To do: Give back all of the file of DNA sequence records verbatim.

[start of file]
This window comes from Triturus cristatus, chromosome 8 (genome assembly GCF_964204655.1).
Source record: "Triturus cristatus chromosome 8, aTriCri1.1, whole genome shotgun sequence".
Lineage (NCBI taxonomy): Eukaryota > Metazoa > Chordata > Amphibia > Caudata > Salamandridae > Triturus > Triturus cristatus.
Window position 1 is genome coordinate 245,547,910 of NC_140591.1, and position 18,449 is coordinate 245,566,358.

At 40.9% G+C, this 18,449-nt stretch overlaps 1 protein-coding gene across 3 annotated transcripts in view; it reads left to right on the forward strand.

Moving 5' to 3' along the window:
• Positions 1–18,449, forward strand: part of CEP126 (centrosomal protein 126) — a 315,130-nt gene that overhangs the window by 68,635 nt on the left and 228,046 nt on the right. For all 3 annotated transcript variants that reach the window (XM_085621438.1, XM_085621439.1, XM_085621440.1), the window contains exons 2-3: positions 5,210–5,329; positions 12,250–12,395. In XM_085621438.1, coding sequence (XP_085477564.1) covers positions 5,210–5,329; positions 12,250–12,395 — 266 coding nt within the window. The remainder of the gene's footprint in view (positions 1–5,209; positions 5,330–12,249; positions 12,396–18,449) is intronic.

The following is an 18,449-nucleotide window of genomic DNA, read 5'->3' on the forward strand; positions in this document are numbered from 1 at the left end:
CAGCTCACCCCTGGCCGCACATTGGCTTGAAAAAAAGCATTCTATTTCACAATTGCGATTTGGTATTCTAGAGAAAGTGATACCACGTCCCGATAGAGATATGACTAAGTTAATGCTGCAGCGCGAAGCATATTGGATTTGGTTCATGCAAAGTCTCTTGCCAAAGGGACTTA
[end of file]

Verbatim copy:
This window comes from Triturus cristatus, chromosome 8 (genome assembly GCF_964204655.1).
Source record: "Triturus cristatus chromosome 8, aTriCri1.1, whole genome shotgun sequence".
Lineage (NCBI taxonomy): Eukaryota > Metazoa > Chordata > Amphibia > Caudata > Salamandridae > Triturus > Triturus cristatus.
Window position 1 is genome coordinate 245,547,910 of NC_140591.1, and position 18,449 is coordinate 245,566,358.

At 40.9% G+C, this 18,449-nt stretch overlaps 1 protein-coding gene across 3 annotated transcripts in view; it reads left to right on the forward strand.

Moving 5' to 3' along the window:
• Positions 1–18,449, forward strand: part of CEP126 (centrosomal protein 126) — a 315,130-nt gene that overhangs the window by 68,635 nt on the left and 228,046 nt on the right. For all 3 annotated transcript variants that reach the window (XM_085621438.1, XM_085621439.1, XM_085621440.1), the window contains exons 2-3: positions 5,210–5,329; positions 12,250–12,395. In XM_085621438.1, coding sequence (XP_085477564.1) covers positions 5,210–5,329; positions 12,250–12,395 — 266 coding nt within the window. The remainder of the gene's footprint in view (positions 1–5,209; positions 5,330–12,249; positions 12,396–18,449) is intronic.

The following is an 18,449-nucleotide window of genomic DNA, read 5'->3' on the forward strand; positions in this document are numbered from 1 at the left end:
CAGCTCACCCCTGGCCGCACATTGGCTTGAAAAAAAGCATTCTATTTCACAATTGCGATTTGGTATTCTAGAGAAAGTGATACCACGTCCCGATAGAGATATGACTAAGTTAATGCTGCAGCGCGAAGCATATTGGATTTGGTTCATGCAAAGTCTCTTGCCAAAGGGACTTA